In a country where driving from one town to another is literally impossible, this small stretch of gravel is a remarkable feat.
With only some 55,000 people spread out over more than 800,000 square miles, Greenland takes home the prize for the least densely populated country in the world. While this means Greenlanders have plenty of space to roam, it makes the actual logistics of getting from one point to another much more complicated than your average developed nation.
In fact, the country’s vastness coupled with its naturally icy and rocky terrain means that while there are roads within communities, none of Greenland’s towns or cities are connected to one another over land. Constructing even a basic road between two Greenlandic population centers is prohibitively expensive and equally impractical. As a result, Greenlanders must take to the skies, or hop on a boat when the weather allows, to travel any meaningfully long distance within the country.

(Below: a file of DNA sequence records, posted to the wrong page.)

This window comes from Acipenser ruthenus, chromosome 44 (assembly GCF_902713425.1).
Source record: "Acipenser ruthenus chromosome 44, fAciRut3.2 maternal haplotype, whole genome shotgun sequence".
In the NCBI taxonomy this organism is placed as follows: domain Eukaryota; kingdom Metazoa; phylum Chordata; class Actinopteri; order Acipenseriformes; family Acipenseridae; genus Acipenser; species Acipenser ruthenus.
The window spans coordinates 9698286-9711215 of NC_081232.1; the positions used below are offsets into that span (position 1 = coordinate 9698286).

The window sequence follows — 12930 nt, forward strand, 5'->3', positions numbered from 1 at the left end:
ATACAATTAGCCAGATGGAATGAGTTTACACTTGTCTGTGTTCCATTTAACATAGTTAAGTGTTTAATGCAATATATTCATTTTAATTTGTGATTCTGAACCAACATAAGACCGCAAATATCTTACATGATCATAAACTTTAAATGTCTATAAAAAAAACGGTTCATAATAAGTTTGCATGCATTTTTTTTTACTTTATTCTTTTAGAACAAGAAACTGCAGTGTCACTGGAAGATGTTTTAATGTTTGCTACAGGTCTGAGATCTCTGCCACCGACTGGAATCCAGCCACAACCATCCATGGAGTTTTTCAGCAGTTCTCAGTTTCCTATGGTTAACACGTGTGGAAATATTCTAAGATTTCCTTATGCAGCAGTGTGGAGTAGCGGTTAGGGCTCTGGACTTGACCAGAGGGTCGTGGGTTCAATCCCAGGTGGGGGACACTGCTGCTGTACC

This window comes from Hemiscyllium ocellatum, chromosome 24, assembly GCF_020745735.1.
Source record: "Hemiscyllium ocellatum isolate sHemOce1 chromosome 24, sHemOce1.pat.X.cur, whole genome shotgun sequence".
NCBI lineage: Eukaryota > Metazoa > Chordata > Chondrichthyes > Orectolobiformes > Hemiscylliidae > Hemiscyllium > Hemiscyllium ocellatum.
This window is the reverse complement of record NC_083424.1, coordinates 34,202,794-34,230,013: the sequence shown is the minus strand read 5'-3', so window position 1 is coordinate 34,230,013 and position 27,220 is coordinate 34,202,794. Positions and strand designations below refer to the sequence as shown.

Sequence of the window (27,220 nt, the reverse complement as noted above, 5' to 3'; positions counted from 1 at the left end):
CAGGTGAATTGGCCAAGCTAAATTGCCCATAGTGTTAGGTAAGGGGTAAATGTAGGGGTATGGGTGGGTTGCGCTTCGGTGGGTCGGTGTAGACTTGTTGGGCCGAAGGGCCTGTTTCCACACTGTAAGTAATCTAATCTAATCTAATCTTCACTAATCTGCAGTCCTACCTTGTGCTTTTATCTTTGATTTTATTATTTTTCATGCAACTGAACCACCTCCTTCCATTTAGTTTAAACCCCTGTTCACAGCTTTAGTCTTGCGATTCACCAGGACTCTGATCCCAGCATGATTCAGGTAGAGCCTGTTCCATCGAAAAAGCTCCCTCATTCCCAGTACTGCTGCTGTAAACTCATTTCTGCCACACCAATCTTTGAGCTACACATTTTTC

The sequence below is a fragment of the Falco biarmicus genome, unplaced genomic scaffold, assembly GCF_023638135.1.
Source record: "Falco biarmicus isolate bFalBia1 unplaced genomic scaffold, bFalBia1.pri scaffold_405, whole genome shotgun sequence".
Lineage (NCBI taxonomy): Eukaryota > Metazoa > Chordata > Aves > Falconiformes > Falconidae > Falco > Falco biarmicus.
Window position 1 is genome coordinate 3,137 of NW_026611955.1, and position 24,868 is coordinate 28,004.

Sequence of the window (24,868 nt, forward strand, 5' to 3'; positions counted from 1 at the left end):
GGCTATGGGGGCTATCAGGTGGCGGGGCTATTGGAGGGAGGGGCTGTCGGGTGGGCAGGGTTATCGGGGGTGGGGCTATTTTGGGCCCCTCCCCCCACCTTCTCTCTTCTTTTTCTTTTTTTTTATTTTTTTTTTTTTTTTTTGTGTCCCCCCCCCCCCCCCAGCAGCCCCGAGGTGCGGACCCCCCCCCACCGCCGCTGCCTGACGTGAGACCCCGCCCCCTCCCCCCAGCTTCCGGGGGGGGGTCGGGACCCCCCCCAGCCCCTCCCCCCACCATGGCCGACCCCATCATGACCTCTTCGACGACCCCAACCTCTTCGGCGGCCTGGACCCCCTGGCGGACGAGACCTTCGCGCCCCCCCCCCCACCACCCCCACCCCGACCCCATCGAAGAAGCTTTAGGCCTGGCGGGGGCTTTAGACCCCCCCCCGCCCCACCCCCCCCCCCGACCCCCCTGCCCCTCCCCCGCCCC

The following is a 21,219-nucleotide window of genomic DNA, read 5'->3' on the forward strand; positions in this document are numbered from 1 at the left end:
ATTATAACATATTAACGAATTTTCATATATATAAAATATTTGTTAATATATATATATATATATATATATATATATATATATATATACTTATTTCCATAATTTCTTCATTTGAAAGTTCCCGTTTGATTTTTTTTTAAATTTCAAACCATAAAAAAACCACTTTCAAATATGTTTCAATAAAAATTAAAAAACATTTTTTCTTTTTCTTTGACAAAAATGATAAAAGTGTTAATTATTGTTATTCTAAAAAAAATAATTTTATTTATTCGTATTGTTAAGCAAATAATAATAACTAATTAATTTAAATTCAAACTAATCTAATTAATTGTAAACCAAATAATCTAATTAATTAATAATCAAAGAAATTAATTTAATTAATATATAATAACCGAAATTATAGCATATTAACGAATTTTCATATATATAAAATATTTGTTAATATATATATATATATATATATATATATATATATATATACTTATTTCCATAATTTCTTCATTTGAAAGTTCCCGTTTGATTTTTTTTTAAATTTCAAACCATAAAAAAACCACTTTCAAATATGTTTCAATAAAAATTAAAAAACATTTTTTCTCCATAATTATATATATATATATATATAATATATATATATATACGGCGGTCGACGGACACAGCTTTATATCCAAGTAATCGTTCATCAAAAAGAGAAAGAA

That’s why at just 3.8 miles (6.2 kilometers) long, a newly built road in Qaqortoq, in the country’s far south, holds the impressive title of the country’s longest single road built since World War II. To be honest, there isn’t much competition.
As of now, though, the longest road in Greenland is also a road to nowhere. Constructed in 2015 to link the town to a new nearby airport that will boast a nearly 5,000 foot (1,500 meters) long runway, the road was completed but the airport has yet to materialize. Until that happens, Qaqortoq’s 3,000 residents will have to stick to the town’s helipad for their travel needs.
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